I have always been fascinated with the different ways in which people inspect art. It’s a curiosity of mine; a sociological fascination perhaps. Art is so subjective, as you know. One person sees brilliance in a piece while another person is indifferent and walks past the same work without as much as a sideways glance.
I have been working on a large-scale triptych piece for the last 5 months which will be permanently installed into a new mixed-use hub called, ONE, in Greenville, SC. You can check out the site at www.OneGreenville.com. Without revealing the final piece before it’s installed, I thought I would write about its journey and beginnings.
The piece is divided into three 6 foot tall by 4 foot wide canvases, making the total a 6′ x 12′. Imagine three, large and (individually vertical) laid out canvases creating one large horizontal work. My objective was to paint a group of people looking at a painting within a painting. Think of a very modern-day “Las Meninas” painted by Velázquez – only completely different.
So different, in fact, I’ve taken an exterior [architectural] approach and recreated the actual building in which my paintings are to be hung and woven them with paint to vaguely read the word, “ONE”. To complicate matters, I’ve also taken both vintage and modern landmarks of Greenville and placed them within this horizontal painting within the painting around and in between the structure and facade of the exterior architectural work.
Finally, if you are not completely confused by this point, I have added the foreground, which consists of the painting outside of the painting or rather, consists of the work outside of the frame within the painting. A group of 4 silhouetted people are closest to the canvas, perhaps discussing and talking about their thoughts of the piece. A man, who is furthest from the painting itself but closest to the ‘actual’ viewer (you) is looking at it as if to assess it’s value. Finally, on the right frame, where I create a resting place for the eye with a Rothko-like color block of greens, a girl walks across from right to left; she doesn’t glance at all toward the painting. She is carrying a satchel and is in her own world of thoughts. She doesn’t even notice that others are looking at it so intently. Yet, you are watching all of them and their individual nuances of looking at art.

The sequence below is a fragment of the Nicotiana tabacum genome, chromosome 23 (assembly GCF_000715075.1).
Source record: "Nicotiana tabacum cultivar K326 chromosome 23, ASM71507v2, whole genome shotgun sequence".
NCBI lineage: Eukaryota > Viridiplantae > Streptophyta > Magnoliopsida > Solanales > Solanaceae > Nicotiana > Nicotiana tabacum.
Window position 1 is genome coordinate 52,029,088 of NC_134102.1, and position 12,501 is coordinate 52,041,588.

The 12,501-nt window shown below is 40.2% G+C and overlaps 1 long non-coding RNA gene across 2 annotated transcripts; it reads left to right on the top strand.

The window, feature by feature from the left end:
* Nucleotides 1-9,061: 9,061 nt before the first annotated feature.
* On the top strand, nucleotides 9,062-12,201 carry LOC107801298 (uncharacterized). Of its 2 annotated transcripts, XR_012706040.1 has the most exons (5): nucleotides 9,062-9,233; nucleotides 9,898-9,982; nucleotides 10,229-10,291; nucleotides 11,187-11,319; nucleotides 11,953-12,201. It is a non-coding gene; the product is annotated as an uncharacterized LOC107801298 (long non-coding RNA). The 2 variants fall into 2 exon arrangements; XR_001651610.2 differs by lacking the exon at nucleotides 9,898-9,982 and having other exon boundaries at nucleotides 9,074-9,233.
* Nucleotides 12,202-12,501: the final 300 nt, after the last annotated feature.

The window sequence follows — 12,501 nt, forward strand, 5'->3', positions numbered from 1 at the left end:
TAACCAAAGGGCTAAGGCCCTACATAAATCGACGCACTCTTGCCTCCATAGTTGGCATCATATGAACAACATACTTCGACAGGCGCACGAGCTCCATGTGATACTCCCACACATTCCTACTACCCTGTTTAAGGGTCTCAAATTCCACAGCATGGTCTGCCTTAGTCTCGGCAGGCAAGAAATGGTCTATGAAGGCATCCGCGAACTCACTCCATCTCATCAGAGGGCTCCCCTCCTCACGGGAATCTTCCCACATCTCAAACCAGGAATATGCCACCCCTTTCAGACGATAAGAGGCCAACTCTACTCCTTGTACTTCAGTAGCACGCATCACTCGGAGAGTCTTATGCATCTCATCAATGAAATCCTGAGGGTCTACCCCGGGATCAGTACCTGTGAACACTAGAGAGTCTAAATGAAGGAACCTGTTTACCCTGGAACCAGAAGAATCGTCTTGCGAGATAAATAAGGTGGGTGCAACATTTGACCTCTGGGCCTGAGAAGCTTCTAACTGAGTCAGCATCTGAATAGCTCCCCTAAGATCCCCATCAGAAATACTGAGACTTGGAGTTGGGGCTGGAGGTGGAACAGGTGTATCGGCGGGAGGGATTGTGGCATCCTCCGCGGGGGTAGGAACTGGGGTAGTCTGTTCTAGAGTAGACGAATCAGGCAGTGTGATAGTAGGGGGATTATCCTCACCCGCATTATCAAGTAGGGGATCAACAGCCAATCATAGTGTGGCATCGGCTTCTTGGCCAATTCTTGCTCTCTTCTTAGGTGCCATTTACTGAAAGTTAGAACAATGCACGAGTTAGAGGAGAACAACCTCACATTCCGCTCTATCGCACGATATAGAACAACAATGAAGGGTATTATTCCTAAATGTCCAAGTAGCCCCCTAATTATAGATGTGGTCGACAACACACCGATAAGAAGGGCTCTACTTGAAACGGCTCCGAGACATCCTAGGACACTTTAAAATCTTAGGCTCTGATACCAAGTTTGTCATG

Which brings me to the sum of it all: The art of ‘the art’ itself becomes the act of looking at art…which, in effect, is what art is really all about in the first place. That, essentially, is how the painting all began. A painting within a painting.
Keep watching. Apparently, it’s an art.